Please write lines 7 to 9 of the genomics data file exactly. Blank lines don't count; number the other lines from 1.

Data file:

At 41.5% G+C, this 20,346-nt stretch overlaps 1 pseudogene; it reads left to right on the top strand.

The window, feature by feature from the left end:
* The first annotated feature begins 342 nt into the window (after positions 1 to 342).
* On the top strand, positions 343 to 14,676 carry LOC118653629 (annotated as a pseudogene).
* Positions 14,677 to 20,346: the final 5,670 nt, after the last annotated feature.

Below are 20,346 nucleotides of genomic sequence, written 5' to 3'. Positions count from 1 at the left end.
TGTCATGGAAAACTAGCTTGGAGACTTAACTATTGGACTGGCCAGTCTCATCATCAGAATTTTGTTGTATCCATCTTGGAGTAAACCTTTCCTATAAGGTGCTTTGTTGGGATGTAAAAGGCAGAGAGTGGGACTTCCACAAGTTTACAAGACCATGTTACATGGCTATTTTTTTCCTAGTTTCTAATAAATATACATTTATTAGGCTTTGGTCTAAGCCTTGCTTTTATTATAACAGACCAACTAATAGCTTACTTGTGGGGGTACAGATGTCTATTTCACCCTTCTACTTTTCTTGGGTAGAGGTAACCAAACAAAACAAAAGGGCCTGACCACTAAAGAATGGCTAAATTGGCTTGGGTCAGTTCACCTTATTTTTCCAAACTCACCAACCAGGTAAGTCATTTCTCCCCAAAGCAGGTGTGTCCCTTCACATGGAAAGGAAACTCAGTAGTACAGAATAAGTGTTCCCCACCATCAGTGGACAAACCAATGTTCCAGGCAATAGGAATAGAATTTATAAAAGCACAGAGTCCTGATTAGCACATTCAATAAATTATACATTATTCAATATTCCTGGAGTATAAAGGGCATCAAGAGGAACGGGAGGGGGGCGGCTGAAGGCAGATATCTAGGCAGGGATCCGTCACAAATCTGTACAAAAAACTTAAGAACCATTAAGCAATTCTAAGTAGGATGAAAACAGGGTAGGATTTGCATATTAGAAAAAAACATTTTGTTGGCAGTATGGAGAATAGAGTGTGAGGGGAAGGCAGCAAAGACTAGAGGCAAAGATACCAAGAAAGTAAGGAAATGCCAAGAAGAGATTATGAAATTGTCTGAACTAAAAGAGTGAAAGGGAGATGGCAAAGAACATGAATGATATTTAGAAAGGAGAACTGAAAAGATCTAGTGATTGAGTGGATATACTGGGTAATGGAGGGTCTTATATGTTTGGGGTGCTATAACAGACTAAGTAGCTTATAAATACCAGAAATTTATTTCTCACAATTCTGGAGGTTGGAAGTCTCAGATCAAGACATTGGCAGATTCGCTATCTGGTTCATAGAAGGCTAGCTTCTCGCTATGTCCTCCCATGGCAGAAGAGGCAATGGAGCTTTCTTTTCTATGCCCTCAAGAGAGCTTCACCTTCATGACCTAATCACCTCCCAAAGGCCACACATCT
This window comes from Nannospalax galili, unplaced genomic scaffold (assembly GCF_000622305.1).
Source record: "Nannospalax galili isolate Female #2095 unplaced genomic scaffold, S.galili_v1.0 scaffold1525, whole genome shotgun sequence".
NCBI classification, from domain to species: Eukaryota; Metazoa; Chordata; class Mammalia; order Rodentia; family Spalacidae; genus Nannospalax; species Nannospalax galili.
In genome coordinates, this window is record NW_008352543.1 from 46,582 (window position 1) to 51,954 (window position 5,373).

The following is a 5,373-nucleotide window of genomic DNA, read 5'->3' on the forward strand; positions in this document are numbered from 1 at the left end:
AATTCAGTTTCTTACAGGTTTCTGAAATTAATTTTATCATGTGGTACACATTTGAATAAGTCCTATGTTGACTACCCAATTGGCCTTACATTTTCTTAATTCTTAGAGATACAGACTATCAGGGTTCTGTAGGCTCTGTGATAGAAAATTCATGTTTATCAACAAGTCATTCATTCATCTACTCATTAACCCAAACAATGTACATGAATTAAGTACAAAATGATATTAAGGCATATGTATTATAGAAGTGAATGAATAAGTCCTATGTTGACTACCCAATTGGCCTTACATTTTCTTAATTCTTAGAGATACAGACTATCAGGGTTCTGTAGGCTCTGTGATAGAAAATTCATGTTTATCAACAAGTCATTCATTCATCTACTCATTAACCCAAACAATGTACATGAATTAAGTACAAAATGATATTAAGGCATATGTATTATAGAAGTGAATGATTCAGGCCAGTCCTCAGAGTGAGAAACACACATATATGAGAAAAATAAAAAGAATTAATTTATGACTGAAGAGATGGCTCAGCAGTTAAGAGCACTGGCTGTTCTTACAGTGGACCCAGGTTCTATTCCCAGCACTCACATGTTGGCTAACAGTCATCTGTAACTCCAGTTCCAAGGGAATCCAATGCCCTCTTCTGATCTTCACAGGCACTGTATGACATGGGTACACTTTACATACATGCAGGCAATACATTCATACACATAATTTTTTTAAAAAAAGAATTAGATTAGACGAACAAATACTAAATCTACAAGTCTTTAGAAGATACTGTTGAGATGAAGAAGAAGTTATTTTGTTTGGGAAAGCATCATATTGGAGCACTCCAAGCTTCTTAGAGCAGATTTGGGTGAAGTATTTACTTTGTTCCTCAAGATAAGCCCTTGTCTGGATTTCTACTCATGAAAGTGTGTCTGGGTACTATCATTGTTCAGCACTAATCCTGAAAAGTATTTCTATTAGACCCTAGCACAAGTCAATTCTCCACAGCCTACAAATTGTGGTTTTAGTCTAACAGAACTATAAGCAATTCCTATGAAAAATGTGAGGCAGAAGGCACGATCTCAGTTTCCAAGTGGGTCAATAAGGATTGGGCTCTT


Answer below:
TGTCATGGAAAACTAGCTTGGAGACTTAACTATTGGACTGGCCAGTCTCATCATCAGAATTTTGTTGTATCCATCTTGGAGTAAACCTTTCCTATAAGGTGCTTTGTTGGGATGTAAAAGGCAGAGAGTGGGACTTCCACAAGTTTACAAGACCATGTTACATGGCTATTTTTTTCCTAGTTTCTAATAAATATACATTTATTAGGCTTTGGTCTAAGCCTTGCTTTTATTATAACAGACCAACTAATAGCTTACTTGTGGGGGTACAGATGTCTATTTCACCCTTCTACTTTTCTTGGGTAGAGGTAACCAAACAAAACAAAAGGGCCTGACCACTAAAGAATGGCTAAATTGGCTTGGGTCAGTTCACCTTATTTTTCCAAACTCACCAACCAGGTAAGTCATTTCTCCCCAAAGCAGGTGTGTCCCTTCACATGGAAAGGAAACTCAGTAGTACAGAATAAGTGTTCCCCACCATCAGTGGACAAACCAATGTTCCAGGCAATAGGAATAGAATTTATAAAAGCACAGAGTCCTGATTAGCACATTCAATAAATTATACATTATTCAATATTCCTGGAGTATAAAGGGCATCAAGAGGAACGGGAGGGGGGCGGCTGAAGGCAGATATCTAGGCAGGGATCCGTCACAAATCTGTACAAAAAACTTAAGAACCATTAAGCAATTCTAAGTAGGATGAAAACAGGGTAGGATTTGCATATTAGAAAAAAACATTTTGTTGGCAGTATGGAGAATAGAGTGTGAGGGGAAGGCAGCAAAGACTAGAGGCAAAGATACCAAGAAAGTAAGGAAATGCCAAGAAGAGATTATGAAATTGTCTGAACTAAAAGAGTGAAAGGGAGATGGCAAAGAACATGAATGATATTTAGAAAGGAGAACTGAAAAGATCTAGTGATTGAGTGGATATACTGGGTAATGGAGGGTCTTATATGTTTGGGGTGCTATAACAGACTAAGTAGCTTATAAATACCAGAAATTTATTTCTCACAATTCTGGAGGTTGGAAGTCTCAGATCAAGACATTGGCAGATTCGCTATCTGGTTCATAGAAGGCTAGCTTCTCGCTATGTCCTCCCATGGCAGAAGAGGCAATGGAGCTTTCTTTTCTATGCCCTCAAGAGAGCTTCACCTTCATGACCTAATCACCTCCCAAAGGCCACACATCT
This window comes from Nannospalax galili, unplaced genomic scaffold (assembly GCF_000622305.1).
Source record: "Nannospalax galili isolate Female #2095 unplaced genomic scaffold, S.galili_v1.0 scaffold1525, whole genome shotgun sequence".